A Change In Landscape
What were minor pests then are major pests now.
June 3, 2009
Deltapine’s NuCOTN 33B and 35B were introduced in 1996 as the first Bt varieties and they provided outstanding control of the lepidopteran insect complex. Prior to that, tobacco budworms had been almost without peer in cotton pest problems. Budworms, we thought at the time, were on par with the Biblical plague of locusts. Not really, but they might as well have been — we couldn’t control them.
“What was public enemy number one then might not be now,” says Dr. Bill Robertson, the National Cotton Council’s Manager, Agronomy, Soils and Physiology. “A lot of that has to do with the changing landscape of the crop mix.”
Addressing those changes will be one of the topics of this year’s Consultant Conference, which will be held on Monday, January 5, at the Beltwide Cotton Conferences in San Antonio.
“We’re trying to give people a heads up on what to look for and what to do,” continues Robertson, who was the Arkansas Extension cotton specialist when the Bollgard varieties were introduced.
What were called minor pests prior to Bollgard have now become major pests. One of the topics at the Conference will be on one of those – the spider mite. “Spider mites have become much more of a problem over the last four years,” says Dr. Angus Catchot, Mississippi Extension entomologist. “We’ve always had them, but they have become more of a consistent pest – we’re seeing a lot more mite problems early season than we ever have and over a much greater geography.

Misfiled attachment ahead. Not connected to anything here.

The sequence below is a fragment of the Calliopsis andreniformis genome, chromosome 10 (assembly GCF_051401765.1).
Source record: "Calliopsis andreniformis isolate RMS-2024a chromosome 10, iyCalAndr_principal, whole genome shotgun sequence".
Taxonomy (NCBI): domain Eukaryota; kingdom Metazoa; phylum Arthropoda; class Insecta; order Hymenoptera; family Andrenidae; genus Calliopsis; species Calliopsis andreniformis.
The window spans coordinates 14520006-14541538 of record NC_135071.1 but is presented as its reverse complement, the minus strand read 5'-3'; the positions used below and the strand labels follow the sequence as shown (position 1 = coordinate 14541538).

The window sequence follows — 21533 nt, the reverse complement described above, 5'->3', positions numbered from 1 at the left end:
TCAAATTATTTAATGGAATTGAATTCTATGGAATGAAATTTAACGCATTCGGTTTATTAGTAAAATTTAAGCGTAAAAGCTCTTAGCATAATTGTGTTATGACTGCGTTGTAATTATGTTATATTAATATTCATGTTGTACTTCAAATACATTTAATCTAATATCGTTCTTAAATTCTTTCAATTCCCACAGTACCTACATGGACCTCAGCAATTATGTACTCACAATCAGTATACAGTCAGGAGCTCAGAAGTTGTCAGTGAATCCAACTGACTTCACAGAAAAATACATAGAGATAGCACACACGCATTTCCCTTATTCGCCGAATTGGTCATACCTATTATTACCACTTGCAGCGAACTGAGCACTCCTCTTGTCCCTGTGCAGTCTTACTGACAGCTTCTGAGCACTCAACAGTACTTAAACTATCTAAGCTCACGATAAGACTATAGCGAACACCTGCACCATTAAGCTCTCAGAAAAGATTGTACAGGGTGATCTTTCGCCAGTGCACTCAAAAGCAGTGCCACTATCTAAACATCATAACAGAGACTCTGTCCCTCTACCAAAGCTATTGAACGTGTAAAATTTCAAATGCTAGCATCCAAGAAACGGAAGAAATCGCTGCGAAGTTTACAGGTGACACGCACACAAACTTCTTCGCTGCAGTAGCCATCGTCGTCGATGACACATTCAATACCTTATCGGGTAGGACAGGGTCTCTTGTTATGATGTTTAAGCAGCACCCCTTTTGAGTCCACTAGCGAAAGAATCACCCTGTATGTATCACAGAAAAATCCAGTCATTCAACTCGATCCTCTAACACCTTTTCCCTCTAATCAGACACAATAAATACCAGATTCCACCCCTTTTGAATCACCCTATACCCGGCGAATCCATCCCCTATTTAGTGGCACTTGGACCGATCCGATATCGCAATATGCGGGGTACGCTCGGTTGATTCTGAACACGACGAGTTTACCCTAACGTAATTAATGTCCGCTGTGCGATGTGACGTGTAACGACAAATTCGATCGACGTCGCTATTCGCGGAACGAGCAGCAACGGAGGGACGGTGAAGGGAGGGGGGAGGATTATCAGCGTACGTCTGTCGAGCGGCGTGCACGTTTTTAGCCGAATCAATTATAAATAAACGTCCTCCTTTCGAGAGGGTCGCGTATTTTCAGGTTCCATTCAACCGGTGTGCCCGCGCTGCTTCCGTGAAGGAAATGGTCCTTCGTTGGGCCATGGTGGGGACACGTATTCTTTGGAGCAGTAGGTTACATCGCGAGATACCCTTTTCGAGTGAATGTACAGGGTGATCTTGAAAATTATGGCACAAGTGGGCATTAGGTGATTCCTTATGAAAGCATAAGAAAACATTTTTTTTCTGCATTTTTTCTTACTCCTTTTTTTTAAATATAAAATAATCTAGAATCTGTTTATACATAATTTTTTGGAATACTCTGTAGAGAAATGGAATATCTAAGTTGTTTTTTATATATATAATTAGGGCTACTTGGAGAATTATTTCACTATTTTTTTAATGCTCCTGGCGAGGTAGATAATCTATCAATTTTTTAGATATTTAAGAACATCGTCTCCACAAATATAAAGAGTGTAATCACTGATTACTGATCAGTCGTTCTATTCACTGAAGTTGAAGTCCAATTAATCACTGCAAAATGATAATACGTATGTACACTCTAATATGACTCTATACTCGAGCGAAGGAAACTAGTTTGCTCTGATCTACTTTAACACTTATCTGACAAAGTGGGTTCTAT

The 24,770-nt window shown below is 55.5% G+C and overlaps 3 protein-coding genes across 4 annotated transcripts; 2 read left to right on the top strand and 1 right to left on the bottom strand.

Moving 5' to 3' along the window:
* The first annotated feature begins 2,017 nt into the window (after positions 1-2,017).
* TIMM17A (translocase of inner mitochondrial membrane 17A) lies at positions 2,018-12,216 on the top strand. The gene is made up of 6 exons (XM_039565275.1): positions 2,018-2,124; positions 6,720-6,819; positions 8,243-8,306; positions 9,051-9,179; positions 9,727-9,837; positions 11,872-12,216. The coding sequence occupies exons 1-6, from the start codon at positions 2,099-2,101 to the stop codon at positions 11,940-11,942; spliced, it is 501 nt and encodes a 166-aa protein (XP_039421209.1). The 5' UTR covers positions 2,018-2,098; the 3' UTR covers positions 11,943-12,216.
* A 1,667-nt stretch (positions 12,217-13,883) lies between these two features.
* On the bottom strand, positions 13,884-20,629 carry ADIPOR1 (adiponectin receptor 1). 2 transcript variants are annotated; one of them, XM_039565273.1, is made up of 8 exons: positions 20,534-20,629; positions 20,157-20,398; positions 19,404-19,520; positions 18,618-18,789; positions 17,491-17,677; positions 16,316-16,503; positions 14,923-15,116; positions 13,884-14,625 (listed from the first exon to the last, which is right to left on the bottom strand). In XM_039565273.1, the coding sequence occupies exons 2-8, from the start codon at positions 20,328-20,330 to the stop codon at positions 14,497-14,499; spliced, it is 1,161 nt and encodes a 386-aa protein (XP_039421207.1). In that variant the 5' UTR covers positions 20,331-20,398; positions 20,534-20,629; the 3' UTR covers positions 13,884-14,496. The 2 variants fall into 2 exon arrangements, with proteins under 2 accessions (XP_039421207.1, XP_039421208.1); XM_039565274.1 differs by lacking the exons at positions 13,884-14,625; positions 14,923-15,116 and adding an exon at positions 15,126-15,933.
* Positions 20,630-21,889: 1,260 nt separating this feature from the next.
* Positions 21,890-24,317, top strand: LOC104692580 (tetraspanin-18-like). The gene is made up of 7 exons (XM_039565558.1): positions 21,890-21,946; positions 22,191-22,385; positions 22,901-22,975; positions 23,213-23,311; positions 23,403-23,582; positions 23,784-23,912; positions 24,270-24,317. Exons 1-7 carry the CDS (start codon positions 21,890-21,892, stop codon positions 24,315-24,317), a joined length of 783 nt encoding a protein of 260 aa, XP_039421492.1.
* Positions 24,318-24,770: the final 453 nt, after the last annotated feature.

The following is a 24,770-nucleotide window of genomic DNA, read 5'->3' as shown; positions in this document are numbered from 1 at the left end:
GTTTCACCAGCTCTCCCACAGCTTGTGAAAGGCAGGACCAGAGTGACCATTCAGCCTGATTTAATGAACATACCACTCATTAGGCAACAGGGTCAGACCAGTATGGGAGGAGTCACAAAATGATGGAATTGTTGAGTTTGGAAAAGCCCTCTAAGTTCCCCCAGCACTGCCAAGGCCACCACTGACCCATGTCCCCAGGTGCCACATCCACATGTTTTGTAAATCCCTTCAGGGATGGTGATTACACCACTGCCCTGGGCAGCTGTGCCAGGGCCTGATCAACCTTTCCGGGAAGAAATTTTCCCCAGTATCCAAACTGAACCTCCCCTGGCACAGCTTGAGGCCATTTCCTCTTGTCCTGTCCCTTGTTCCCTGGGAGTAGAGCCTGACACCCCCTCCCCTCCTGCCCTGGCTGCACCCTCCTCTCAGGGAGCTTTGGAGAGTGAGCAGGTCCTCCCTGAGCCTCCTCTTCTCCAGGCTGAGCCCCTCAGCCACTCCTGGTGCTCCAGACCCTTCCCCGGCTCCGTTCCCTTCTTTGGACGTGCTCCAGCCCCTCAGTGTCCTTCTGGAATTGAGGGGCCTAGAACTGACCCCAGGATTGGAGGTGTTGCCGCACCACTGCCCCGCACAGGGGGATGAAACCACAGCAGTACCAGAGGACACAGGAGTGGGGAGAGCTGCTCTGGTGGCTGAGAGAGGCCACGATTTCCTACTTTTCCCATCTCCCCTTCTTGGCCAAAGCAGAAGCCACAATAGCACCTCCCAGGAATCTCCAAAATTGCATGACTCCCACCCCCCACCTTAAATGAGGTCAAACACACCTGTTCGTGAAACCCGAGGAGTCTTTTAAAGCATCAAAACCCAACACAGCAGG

“A lot of our problems have to do with the reluctance to treat spider mites due to the cost of application,” he continues. “And when we do treat, the chemistry we use only controls spider mites.
“One of the reasons we put this conference together was to address questions on peoples’ minds throughout the Cotton Belt about spider mites as they become more of a pest and their status changes.”
Changes in Refuge
Catchot will be joined by Louisiana Ag Center entomologist Dr. Roger Leonard, who will address thrips, tarnished plant bugs and stinkbugs.
“As we move from Bollgard to Bollgard II, the immediate change that we will see is the reduction in the use of insecticides for caterpillar pests,” says Leonard. “And when we do, we give other insects the advantage in terms of refuge for them to reproduce and infest cotton fields.”
A perfect example of this, Leonard says, is the tarnished plant bug, which is using CRP land and fields of corn and soybeans as refuges.
“Thrips are a general problem,” he adds. “Even though we have the technologies – seed treatments as insecticides and nematicides – we still don’t appear to be gaining much on the thrips problem.”
Another factor in the changing landscape of insect control is crop rotation. “When I started in Arkansas in ’95, there was less than 10% – and probably more like 5% – of our cotton that was in any sort of rotation,” Robertson says. “So over 90% of our cotton acreage was cotton after cotton after cotton. And this is certainly not unique to the Mid-South – it has happened to some degree across the Cotton Belt.
“Looking at it now, nematodes and the Farm Bill have had a lot to do with us going to more rotation, and as a result our pest situation has changed.”
What will make the conference unique is that the Cotton Belt will be broken down into sections and problems addressed on a regional basis.
“In the Southeast, the research is being done on stinkbugs and that’s where most of the damage is coming from,” Leonard explains. “In the Mid-South and even into Texas and Arizona, the plant bug complex is becoming more important. We will try to address these issues.”